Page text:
ENFP Conflict: Dealing with and Managing Conflict as an ENFP
Conflict is simply a natural part of life, whether it is something we enjoy or not. Conflict is part of how we come to conclusions about things and sometimes how we advance in our careers or relationships. For some people, conflict is where they thrive and is certainly not something they are afraid of. These people enjoy debating and realize that sometimes conflict is how they grow and improve themselves. There are other people who become stressed with conflict, and really hate being around stressful situations. For these people criticism is difficult and exhausting, and so they would rather avoid it at all costs.
When it comes to conflict ENFPs often prefer to avoid it all costs. While they can enjoy being playful and shaking things up, when the situation becomes truly tense they become unhappy. ENFPs would rather remain positive and don’t like dealing with anything which can bring them down. Serious conflict can leave the ENFP feeling emotionally and mentally exhausted, and so they find themselves wanting to avoid this. They might make light of the situation or search for some sort of escape to make sure they don’t have to deal with the conflict around them. While this doesn’t mean ENFPs are incapable of dealing with certain conflict, it really is not within their comfort zone.
Why They Dislike Conflict
In most situations the ENFP would much rather things go smoothly, and so they might try to avoid conflict. They can also be good at manipulating the situation so that the conflict dies down and things become much less stressed. For them feeling that negativity around them and having the tension grow can be rather exhausting. ENFPs don’t like feeling as if things could escalate, and turn into something much worse. For them it often feels best to avoid conflict situations, especially if they can see a way to do so without anyone noticing. They are good at deflecting, especially when the conflict is directed at them. ENFPs know how to find distractions or ways of making the conversation veer off in another direction. They do this because they really don’t want to see things worsen, or end up with themselves or their loved ones hurt because of it. ENFPs would rather get along with everyone, and so for them conflict feels like something which should be avoided.
ENFPs also don’t like criticism, especially when it is coming from someone they love. If their romantic partner is trying to have a conversation about something which bothers them, the ENFP might feel like they are criticising them and this can be hurtful. This is especially true of the ENFP which has endured a lot of negativity from their childhood, as they will want to find a way to avoid these horrible feelings being repeated. When this happens it can be hard on their relationships, since the ENFP might avoid discussions which feel too heavy or upsetting. They might be fearful that it could lead to something bad, like the end of the relationship, and so they would rather avoid it and focus on the positive and happy things around them. ENFPs can be masters at avoiding things if they want to, and so they are good at turning the conversation into something light and even making it playful. There are times when they might express that they are hurt by the discussion and this can turn into unintentional guilt manipulation, this is something which is more likely to happen with an unhealthy ENFP. They don’t do this to be intentionally manipulative, they just want to avoid anything bad from happening and so they try to grasp at whatever change they can.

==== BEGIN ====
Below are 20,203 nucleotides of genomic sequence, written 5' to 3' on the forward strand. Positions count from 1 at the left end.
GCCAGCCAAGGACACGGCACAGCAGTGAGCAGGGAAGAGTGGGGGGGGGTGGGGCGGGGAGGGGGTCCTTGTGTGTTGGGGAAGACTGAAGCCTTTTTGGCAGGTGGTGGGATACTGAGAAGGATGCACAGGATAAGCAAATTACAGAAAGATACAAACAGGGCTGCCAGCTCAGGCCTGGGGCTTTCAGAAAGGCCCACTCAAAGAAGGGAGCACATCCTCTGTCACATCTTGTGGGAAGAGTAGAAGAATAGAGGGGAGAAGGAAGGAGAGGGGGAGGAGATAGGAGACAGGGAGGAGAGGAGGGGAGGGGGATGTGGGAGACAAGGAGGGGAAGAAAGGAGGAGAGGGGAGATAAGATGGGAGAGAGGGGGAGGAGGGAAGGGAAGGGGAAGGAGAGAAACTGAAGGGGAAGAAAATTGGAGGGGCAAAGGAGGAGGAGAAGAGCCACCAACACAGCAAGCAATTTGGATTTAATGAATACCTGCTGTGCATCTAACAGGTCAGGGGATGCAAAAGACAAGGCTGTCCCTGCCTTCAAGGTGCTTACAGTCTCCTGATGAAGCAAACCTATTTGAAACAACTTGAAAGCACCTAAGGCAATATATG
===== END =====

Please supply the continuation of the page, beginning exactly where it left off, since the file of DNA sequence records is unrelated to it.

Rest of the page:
Their Breaking Point
For ENFPs there is always a breaking point, where they are not afraid of entering into a conflict situation. The reason they avoid conflict is because they don’t want to upset anyone, but if someone pushes them too far then they can become rather fierce. When the ENFP is truly angry at someone because they have wronged them or someone they love, then they are not at all afraid of the conflict. Instead the ENFP can use their Te as a means of tearing that person down, and expressing all of the ways they are completely wrong. ENFPs don’t use this often, but when they do it is certainly a change from their normal positive and kind selves. The ENFP becomes determined to prove that person wrong and to put them in their place, and they feel entirely justified in doing so. This really requires someone who has pushed the ENFP over the edge, and is not something they enjoy doing often.
How They Can Manage It
For the ENFP, it is important to take a step back when they are feeling overwhelmed by conflict. They need to recognize when the conflict situation is entirely necessary, and not always take it so personally. ENFPs are naturally sensitive to criticism, which is not something they can really change about themselves. However, over time they can start to become more comfortable with themselves and their own sense of inner confidence. When the ENFP loses their fear of abandonment or of not being liked, they start to become less worried about avoiding conflict. They recognize that their loved ones will be there even if things don’t go perfectly, and that conflict is not always a sign that things are falling apart. They do best with someone who can compromise, and people who realize that the ENFP does need them to take things one step at a time and not bombard them with all of the negativity they feel like expressing. Something planning out a time to have this discussion can be helpful for the ENFP, since when it comes up in the moment they are likely to avoid it and find a way around it. ENFPs are capable of growth and change, especially if they realize it is something they want to do for themselves.
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